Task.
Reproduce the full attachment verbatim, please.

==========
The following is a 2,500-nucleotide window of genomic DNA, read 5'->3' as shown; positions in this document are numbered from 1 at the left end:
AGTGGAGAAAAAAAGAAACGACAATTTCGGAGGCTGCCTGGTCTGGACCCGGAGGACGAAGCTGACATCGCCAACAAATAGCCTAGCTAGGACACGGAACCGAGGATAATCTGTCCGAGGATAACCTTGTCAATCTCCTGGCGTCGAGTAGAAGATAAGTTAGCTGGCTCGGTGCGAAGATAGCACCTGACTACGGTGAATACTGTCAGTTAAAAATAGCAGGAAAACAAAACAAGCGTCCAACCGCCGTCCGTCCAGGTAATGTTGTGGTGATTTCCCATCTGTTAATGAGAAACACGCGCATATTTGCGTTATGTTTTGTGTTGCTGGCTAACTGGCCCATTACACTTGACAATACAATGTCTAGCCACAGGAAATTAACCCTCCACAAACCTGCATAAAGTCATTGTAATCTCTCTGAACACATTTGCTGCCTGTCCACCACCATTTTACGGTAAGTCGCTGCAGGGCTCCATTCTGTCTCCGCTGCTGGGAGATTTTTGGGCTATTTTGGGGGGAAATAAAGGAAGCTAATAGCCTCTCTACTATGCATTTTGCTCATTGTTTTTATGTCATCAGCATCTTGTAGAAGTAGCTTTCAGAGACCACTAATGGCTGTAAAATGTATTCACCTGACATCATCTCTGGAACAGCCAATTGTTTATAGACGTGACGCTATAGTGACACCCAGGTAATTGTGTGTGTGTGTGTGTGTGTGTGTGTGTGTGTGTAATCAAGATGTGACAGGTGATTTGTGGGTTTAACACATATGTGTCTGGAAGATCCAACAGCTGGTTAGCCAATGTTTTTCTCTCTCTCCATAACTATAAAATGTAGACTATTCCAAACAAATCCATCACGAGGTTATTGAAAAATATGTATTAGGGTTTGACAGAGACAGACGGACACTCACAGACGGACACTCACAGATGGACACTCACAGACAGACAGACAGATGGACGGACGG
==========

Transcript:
The following is a 2,500-nucleotide window of genomic DNA, read 5'->3' as shown; positions in this document are numbered from 1 at the left end:
AGTGGAGAAAAAAAGAAACGACAATTTCGGAGGCTGCCTGGTCTGGACCCGGAGGACGAAGCTGACATCGCCAACAAATAGCCTAGCTAGGACACGGAACCGAGGATAATCTGTCCGAGGATAACCTTGTCAATCTCCTGGCGTCGAGTAGAAGATAAGTTAGCTGGCTCGGTGCGAAGATAGCACCTGACTACGGTGAATACTGTCAGTTAAAAATAGCAGGAAAACAAAACAAGCGTCCAACCGCCGTCCGTCCAGGTAATGTTGTGGTGATTTCCCATCTGTTAATGAGAAACACGCGCATATTTGCGTTATGTTTTGTGTTGCTGGCTAACTGGCCCATTACACTTGACAATACAATGTCTAGCCACAGGAAATTAACCCTCCACAAACCTGCATAAAGTCATTGTAATCTCTCTGAACACATTTGCTGCCTGTCCACCACCATTTTACGGTAAGTCGCTGCAGGGCTCCATTCTGTCTCCGCTGCTGGGAGATTTTTGGGCTATTTTGGGGGGAAATAAAGGAAGCTAATAGCCTCTCTACTATGCATTTTGCTCATTGTTTTTATGTCATCAGCATCTTGTAGAAGTAGCTTTCAGAGACCACTAATGGCTGTAAAATGTATTCACCTGACATCATCTCTGGAACAGCCAATTGTTTATAGACGTGACGCTATAGTGACACCCAGGTAATTGTGTGTGTGTGTGTGTGTGTGTGTGTGTGTGTGTAATCAAGATGTGACAGGTGATTTGTGGGTTTAACACATATGTGTCTGGAAGATCCAACAGCTGGTTAGCCAATGTTTTTCTCTCTCTCCATAACTATAAAATGTAGACTATTCCAAACAAATCCATCACGAGGTTATTGAAAAATATGTATTAGGGTTTGACAGAGACAGACGGACACTCACAGACGGACACTCACAGATGGACACTCACAGACAGACAGACAGATGGACGGACGG